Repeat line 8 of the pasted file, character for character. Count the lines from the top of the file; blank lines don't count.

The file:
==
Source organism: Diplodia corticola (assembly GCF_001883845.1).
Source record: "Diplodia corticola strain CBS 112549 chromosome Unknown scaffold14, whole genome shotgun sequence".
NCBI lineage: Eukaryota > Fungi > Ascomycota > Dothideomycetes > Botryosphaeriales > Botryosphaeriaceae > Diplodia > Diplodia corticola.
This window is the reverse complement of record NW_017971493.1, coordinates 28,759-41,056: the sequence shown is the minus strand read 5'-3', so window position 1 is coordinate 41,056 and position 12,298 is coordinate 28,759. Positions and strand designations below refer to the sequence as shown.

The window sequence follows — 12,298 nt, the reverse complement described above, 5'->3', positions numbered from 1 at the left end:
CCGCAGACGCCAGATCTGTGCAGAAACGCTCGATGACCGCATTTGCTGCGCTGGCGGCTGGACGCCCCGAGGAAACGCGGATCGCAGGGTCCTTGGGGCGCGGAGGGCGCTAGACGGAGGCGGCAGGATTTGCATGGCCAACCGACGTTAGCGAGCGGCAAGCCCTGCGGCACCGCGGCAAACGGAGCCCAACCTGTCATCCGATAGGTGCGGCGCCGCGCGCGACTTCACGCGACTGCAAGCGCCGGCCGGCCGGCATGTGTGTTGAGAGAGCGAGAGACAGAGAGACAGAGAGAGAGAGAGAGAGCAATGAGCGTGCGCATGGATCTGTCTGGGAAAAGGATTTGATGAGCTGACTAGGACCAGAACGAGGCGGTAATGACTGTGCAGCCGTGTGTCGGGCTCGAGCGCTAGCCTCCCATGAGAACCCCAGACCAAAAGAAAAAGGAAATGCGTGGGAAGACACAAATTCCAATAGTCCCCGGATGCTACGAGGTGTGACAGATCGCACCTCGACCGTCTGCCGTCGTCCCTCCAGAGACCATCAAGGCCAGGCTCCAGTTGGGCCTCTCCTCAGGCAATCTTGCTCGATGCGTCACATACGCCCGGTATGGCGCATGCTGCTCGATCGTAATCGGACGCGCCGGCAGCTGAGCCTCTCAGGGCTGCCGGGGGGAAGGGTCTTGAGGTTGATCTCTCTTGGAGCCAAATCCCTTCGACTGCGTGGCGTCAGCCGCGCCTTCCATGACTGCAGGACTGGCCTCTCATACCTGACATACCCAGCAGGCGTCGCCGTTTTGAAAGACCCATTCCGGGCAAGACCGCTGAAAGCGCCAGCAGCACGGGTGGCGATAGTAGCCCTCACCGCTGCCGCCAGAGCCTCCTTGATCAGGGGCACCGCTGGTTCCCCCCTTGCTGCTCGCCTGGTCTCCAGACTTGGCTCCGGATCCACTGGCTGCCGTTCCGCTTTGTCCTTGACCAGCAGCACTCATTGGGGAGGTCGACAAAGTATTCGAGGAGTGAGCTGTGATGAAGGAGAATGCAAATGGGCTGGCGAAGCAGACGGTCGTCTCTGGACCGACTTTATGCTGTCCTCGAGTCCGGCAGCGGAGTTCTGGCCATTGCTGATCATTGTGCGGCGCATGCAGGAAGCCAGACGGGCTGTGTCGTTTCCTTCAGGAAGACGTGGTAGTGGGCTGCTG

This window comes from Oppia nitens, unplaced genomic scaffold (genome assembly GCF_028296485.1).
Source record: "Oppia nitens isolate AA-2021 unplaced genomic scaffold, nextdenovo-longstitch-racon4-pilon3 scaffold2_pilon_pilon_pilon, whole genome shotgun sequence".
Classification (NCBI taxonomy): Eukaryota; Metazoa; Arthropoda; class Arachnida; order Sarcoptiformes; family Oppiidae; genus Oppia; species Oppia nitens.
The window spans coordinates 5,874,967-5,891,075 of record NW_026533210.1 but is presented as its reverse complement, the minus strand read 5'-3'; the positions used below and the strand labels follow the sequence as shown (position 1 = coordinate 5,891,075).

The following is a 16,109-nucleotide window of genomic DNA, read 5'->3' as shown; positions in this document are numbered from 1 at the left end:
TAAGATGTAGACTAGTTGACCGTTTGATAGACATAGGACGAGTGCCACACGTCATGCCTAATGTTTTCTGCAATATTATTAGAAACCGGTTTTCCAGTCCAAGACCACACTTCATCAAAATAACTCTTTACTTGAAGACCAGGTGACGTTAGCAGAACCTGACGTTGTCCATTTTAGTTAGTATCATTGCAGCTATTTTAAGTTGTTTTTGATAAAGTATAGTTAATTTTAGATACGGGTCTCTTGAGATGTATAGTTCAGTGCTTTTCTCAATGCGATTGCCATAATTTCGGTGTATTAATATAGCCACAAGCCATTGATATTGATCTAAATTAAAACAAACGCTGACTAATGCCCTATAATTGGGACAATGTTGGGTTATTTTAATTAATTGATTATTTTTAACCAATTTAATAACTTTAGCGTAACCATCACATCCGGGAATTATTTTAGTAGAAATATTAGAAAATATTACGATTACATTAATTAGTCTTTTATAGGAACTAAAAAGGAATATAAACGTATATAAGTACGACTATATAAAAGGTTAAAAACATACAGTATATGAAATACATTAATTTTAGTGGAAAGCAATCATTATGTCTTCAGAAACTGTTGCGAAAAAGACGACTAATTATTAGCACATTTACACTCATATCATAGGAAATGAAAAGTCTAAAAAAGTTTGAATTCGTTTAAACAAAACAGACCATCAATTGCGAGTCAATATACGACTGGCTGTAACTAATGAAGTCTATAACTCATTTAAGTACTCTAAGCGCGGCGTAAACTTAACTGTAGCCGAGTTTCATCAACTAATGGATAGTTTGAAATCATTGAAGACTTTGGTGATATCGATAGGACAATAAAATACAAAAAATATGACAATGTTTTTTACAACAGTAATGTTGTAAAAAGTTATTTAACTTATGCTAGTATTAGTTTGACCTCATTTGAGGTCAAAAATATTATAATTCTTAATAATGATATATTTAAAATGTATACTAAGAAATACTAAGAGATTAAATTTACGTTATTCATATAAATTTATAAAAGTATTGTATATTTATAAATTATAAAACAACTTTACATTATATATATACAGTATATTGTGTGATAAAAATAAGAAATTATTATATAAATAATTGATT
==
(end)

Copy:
Source record: "Oppia nitens isolate AA-2021 unplaced genomic scaffold, nextdenovo-longstitch-racon4-pilon3 scaffold2_pilon_pilon_pilon, whole genome shotgun sequence".